Doreen Beaumont, aged 76 from Fishguard in Pembrokeshire, sailed for 9 days between Portsmouth and Bilbao as a crew member on the Tenacious, a tall ship especially built so that it can be crewed by people with disabilities as well as able bodied people. Doreen took part in memory of her daughter and to raise money for the Mission for Sailors.

Doreen, who volunteers with the RSVP Evergreen Club, which brings together 30 isolated older people each month in the Fishguard area, says:- "I was a wee bit nervous setting off on the ship and was worried that I might not be accepted as I was the oldest but I proved that I could keep up with the rest of them and even climbed the mast. I enjoyed the thrill of sailing, and it is something absolutely different to my hum drum life. As long as you don't get too seasick I would recommend it to anyone."

Anna Blackmore, aged 50 from Notting Hill, London. Anna, who with virtually no climbing experience, raised £9,000 for RSVP by climbing Mont Blanc and was only prevented from scaling the last 100 meters to the summit due to dangerous weather conditions.  Anna says:- "I wanted to raise money for RSVP because I think it is important to recognise the skills of older people and to keep them active and engaged in life."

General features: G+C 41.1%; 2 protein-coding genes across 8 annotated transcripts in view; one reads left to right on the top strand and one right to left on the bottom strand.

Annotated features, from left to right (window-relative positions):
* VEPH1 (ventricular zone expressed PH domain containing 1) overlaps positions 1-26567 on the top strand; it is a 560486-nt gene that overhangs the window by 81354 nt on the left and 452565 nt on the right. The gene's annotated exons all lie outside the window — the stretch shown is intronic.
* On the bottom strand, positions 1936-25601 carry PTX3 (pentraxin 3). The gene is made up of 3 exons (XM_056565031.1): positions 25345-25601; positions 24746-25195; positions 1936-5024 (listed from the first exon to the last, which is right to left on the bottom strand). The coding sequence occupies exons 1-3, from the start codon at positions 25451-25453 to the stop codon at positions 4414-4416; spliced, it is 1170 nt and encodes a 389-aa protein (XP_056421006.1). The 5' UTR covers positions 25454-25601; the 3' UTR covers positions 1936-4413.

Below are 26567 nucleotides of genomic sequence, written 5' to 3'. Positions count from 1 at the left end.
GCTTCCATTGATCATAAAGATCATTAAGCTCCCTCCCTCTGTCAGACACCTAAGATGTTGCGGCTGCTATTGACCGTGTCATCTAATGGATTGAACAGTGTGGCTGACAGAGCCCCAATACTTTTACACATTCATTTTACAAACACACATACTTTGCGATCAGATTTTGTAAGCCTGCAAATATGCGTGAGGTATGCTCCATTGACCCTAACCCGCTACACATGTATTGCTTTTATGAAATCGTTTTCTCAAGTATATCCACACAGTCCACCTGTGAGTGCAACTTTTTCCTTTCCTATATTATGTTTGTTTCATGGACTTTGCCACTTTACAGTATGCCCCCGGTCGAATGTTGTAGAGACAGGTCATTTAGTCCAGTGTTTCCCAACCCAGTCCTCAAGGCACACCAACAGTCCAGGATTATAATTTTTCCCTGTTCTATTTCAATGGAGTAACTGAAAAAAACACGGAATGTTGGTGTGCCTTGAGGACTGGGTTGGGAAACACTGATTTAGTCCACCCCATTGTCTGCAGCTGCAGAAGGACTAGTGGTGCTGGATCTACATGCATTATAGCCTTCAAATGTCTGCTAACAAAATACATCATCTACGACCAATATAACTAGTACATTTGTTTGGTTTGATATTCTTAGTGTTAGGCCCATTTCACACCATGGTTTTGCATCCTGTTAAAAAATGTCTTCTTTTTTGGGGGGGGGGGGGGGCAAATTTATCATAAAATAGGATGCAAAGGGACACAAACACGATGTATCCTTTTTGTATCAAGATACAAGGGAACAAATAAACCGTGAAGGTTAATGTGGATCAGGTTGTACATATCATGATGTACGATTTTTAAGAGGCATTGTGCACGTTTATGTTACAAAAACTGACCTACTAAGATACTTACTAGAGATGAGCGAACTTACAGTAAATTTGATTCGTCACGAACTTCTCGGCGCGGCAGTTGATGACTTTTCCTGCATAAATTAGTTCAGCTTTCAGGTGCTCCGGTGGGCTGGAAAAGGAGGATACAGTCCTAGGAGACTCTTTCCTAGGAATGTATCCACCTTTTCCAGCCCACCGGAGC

An incredible 5 million over-50s take part in unpaid work each year.  Volunteers assisting patients in GP surgeries are cutting patient prescriptions by 30% and volunteers in primary schools are helping to raise the reading age of children. Research also shows that volunteering can benefit older volunteers in many ways, including making new friends, gaining self confidence and living healthier lives. 51% of over 65s say volunteering has improved their health and fitness and 62% of over 65s say volunteering helps reduce stress.